East Side History Madison’s Blog

By and for the East Side History Club, a project of the Goodman Community Center

Archive for March, 2009

Bubbler Sighting: Jean LeFebvre Lang

Posted by eastsidehistorymadison on March 28, 2009


Jean LeFebvre Lang donated lots of pictures to the E.S.H.C. at the March 21 “Show and Tell” event. 

One of the photos is of a little girl (who is Jean LeFebvre with panties showing !) drinking from a bubbler in front of the Hudson park Pharmacy, 2337 Atwood Ave. Tthe buildings shown are still standing.  Photo is probably 1930s.



Jean LeFebvre Lang at bubbler, 2337 Atwood Ave.

Jean LeFebvre Lang at bubbler, 2337 Atwood Ave.

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Big Game Hunting on Madison’s East Side

Posted by eastsidehistorymadison on March 28, 2009


What is the connection between Madison’s East Side and Big Game Hunters? We don’t know, but we’re hot on the trail.

An anonymous donor gave the East Side History Club a photo of Dr. Carl Fosmark with several big game ‘trophies’ in his Atwood Avenue office, dated December 1958.

Our crack team of history detectives located Dr. Fosmark’s obituary:

“Dr. Carl Fosmark, 85, a family physician and big game hunter for more than 50 years died on September 21, 1994.  Dr. Fosmark, who maintained a practice at 2453 Atwood Ave. and lived at 602 South Thornton Ave. , served East Side residents from the time he earned his medical degree from the University of Minnesota in 1938 until his retirement in 1993.  His office was lined with zebra skins, the heads of antelope, water buffalo and other big game shot during hunting safaris.  In later years, he gave up hunting and began photographing the animals instead.” 

Dr. Fosmark’s office was located just up the street from the Berg-Pearson Sporting Goods store, 2123 Atwood Avenue. Bennie Berg was well-known as a big game hunter. Like Dr. Fosmark, he eventually gave up the gun for the camera.

Both men were Masons. Did they travel together on some of their adventures? Did one influence the other to switch from blood sport to photography? You tell us. Anyone with information about the East Side’s big game hunters, please contact the East Side History Club.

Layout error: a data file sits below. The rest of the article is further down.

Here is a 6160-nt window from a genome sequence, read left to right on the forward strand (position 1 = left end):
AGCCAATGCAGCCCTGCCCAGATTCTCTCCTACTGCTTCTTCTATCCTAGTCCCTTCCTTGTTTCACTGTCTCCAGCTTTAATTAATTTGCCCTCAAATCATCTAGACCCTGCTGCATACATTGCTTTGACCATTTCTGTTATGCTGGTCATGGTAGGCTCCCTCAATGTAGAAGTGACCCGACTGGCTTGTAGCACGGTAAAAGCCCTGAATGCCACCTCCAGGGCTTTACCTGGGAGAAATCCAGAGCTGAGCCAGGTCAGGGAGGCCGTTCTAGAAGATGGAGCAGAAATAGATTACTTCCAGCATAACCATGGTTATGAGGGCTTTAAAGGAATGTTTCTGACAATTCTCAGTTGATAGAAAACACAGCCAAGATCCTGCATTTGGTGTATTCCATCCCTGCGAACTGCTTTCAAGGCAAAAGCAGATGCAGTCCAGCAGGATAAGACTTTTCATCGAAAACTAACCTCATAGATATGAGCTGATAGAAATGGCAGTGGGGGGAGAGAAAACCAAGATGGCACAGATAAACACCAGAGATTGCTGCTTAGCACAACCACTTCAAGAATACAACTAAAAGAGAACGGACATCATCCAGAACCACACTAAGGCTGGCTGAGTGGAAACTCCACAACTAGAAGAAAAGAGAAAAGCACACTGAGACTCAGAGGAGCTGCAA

Dr. Fosmark with  his animals in his Atwood Avenue office

Dr. Fosmark with his animals in his Atwood Avenue office

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Effigy Tree sculpture makes progress toward return

Posted by eastsidehistorymadison on March 12, 2009

A hackberry tree that had been struck by lightning in Hudson Park was transformed into a sculpture in 1991 when neighborhood residents commissioned Native American artist Harry Whitehorse to work with the remaining trunk. But the wooden carving took a beating from the elements, and after one restoration in 1997, it was removed for preservation in 2007.

Ann Brickson of Lakeland Avenue recently emailed Effigy Tree Supporters this report:

Metal casting of the Effigy Tree is complete. Sculptor Harry Whitehorse will select a patina, which will be applied to finish the process. Committee members, along with Harry and some generous donors and consultants, are working on designing and constructing a cement footing and base of rough cut native Wisconsin stone at the original site in Hudson Park. The Madison Parks Division is committed to working with neighbors to improve the care and appearance of the Hudson Park mounds. The Ho-Chunk Nation will sponsor a re-dedication event on the afternoon of September 12, 2009. We will keep you posted as we move towards completing this project, and we look forward to celebrating with all of you on September 12.